paracelsus-ulyssesParacelsus was Swiss born, but James Joyce thought so highly of him that he included him in a list of Irish heroes and heroines of antiquity in Ulysses.

Did Aleister Crowley Create Strange Lifeforms? Moonchild, The Magician and To the Devil – a Daughter

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It’s taken a while, but I’ve finally gotten around to writing a post about Aleister Crowley. It’s hard to know what to believe about the man; some see him as a prophet, while many others see him as a charlatan. In this post I discuss three different portrayals of Crowley. The three accounts come from novels, but the authors of these novels actually knew Crowley in real life. Their accounts are therefore infinitely more reliable than the many biographies written by people who never met him. I’ll start off with Crowley’s own novel.

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Moonchild – Aleister Crowley
Weiser – 1996

He may have been many things, but a good novelist, Aleister Crowley was not. This book is about a team of magicians who force a woman to undergo a ritual pregnancy to create a “moonchild” (Don’t ask what that is. I’ve read the book, and I don’t fucking know.). Another team of evil magicians, the Black Lodge, tries its best to stop this from happening. The premise is promising, but the plot reads as if it was made up as the book was being written; it starts off decently, but by the end it feels like Crowley has gotten bored with his own story and wants to be done with it as soon as possible. The ending is so unsatisfying that it makes the rest of the book feel like a waste of time. (Imagine getting halfway through Jaws and witnessing the characters giving up and saying “Fuck it. Let’s just move to Colorado where there’s no sharks.”) Also, the mix of fiction and mystical philosophy is tolerable at first, but unless you’re a fedora-wearing goth, it will get very boring very quickly.

All of the black magicians are based on people who Crowley disliked in real life. Edwin Arthwait is Arthur Edward Waite, the lean Protestant-Irishman named Gates is W.B. Yeats, and S.R.M.D is Samuel Liddell MacGregor Mathers. (All of these lads were Crowley’s former Golden Dawn buddies.) Cyril Grey and Simon Iff are a Stephen Dedalus/Leopold Bloom tag-team version of Crowley himself. The fact that the author put two versions of himself into his book might give you an idea of his inflated sense of self-importance.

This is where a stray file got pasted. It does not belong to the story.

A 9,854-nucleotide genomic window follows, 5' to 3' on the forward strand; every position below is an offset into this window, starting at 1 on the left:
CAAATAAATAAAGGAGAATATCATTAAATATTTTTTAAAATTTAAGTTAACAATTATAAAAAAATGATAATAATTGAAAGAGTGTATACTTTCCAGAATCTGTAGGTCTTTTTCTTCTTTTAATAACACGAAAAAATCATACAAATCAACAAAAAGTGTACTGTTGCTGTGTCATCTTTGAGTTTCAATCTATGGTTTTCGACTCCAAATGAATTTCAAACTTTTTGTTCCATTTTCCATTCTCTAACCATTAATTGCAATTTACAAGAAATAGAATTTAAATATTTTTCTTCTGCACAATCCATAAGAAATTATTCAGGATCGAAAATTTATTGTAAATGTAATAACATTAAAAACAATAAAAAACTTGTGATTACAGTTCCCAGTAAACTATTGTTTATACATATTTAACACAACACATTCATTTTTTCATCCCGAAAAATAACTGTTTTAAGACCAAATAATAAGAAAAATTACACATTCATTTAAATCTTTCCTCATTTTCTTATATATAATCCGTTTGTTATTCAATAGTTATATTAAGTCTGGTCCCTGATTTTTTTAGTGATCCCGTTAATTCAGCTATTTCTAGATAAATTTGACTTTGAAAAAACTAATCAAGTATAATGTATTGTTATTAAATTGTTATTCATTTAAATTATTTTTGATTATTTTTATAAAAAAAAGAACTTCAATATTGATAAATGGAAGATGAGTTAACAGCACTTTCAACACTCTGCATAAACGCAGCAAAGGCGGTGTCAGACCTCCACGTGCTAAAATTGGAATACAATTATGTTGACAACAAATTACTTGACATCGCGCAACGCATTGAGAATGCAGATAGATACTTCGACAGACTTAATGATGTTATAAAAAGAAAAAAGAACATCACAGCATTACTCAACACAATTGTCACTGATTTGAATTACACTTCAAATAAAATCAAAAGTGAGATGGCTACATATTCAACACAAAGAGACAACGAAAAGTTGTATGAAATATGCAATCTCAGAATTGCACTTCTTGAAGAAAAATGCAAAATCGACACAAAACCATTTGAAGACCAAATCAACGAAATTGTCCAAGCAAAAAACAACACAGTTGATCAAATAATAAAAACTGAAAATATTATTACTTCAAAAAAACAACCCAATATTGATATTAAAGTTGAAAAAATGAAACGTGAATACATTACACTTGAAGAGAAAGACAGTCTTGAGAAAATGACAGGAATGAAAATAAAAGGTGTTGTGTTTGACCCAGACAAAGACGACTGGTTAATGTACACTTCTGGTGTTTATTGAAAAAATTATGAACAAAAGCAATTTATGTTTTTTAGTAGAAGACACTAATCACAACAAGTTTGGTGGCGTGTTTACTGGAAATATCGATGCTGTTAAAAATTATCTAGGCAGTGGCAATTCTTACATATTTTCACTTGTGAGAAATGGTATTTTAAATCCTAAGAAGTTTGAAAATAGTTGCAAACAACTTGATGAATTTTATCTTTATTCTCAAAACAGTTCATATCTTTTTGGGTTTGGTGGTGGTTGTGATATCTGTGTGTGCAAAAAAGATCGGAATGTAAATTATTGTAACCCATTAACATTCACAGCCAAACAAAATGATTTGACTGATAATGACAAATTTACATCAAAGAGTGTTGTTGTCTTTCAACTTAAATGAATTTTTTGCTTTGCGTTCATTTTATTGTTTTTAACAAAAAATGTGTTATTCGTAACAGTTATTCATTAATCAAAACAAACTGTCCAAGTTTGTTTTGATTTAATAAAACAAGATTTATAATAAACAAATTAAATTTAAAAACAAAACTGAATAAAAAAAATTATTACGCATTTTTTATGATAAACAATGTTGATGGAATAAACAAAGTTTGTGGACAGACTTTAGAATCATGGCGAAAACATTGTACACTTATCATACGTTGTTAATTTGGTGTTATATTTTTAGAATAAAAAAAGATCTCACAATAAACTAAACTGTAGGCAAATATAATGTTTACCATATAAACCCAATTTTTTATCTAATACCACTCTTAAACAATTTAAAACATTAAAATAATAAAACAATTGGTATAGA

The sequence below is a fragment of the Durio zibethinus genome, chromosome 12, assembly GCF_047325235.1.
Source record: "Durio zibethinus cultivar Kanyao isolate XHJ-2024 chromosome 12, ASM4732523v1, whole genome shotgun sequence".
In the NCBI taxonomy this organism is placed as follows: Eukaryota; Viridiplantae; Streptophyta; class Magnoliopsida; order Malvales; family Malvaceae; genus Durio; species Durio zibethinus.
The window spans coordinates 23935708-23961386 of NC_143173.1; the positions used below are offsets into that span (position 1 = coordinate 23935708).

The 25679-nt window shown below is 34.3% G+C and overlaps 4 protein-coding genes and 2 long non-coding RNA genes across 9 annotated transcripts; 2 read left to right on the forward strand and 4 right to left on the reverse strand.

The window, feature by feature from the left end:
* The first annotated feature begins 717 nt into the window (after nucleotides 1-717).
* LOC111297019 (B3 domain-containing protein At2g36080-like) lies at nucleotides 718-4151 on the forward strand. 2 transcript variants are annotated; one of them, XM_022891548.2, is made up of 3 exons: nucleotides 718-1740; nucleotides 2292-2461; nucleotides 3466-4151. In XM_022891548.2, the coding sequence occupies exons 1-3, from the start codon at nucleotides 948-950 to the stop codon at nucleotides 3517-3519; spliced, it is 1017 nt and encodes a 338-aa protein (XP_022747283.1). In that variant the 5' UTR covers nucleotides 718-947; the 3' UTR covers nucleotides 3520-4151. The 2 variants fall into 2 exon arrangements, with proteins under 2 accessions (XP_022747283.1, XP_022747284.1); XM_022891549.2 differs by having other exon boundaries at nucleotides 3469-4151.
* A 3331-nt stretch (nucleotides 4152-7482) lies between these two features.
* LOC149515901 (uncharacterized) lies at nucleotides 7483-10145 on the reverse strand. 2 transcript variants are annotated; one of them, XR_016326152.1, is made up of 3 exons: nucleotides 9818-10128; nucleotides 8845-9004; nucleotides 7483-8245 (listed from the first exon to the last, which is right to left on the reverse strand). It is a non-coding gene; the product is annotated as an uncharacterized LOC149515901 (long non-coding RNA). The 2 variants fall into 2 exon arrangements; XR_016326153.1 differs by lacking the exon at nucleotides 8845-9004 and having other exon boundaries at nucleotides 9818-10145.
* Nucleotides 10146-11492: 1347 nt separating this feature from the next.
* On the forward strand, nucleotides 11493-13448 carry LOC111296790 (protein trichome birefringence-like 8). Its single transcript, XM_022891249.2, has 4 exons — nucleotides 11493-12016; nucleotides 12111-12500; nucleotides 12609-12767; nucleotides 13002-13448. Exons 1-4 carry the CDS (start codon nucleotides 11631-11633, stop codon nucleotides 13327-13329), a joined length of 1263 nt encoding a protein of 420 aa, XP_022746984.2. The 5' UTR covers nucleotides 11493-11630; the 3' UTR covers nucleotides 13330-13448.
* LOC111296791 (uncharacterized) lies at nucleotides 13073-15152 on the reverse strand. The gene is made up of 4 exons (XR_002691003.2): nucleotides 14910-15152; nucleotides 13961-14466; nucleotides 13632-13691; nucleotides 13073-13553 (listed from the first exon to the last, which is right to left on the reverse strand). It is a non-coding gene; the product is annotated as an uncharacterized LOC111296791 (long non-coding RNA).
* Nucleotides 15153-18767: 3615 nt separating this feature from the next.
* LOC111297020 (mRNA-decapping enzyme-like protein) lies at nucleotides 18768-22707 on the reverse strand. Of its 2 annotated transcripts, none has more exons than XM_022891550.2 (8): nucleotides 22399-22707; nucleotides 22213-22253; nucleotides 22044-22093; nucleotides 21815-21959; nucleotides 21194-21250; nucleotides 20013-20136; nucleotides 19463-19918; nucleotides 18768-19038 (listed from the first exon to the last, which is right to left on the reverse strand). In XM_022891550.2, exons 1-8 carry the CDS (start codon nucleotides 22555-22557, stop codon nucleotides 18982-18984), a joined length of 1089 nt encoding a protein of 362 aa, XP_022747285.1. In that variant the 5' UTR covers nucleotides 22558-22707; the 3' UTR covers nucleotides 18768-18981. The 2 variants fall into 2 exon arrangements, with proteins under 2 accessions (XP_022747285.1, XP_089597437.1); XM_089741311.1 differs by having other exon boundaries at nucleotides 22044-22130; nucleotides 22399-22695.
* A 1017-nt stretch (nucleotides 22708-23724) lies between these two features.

There were two parts of this book that I really liked. The first is when a lad called Balloch calls a lad called Akbar a “piece of dirt”. The second is a depiction of a grisly necromantic ritual. I won’t ruin it for you, but it involves a lot of animal blood and the corpse of William Butler Yeats. The book is actually worth reading for that particular scene alone.

This is a novel, but I’m sure that some of it was based on personal experiences. The characters representing Crowley are the good guys, and their magic is limited to a little astral projection here and there, but Crowley himself could well have been privy to depraved rituals similar to those of the Black Lodge. From what I understand about the man, he revelled in the air of mystery that surrounded him, and this book serves to propagate that air.

I bought this book ages ago, and I was fairly disappointed when I got around to reading it. The plot is shit, the characters are annoying, and ultimately it serves as little more than an ego wank. Overall, it provides the least interesting account of Crowley out of these three books.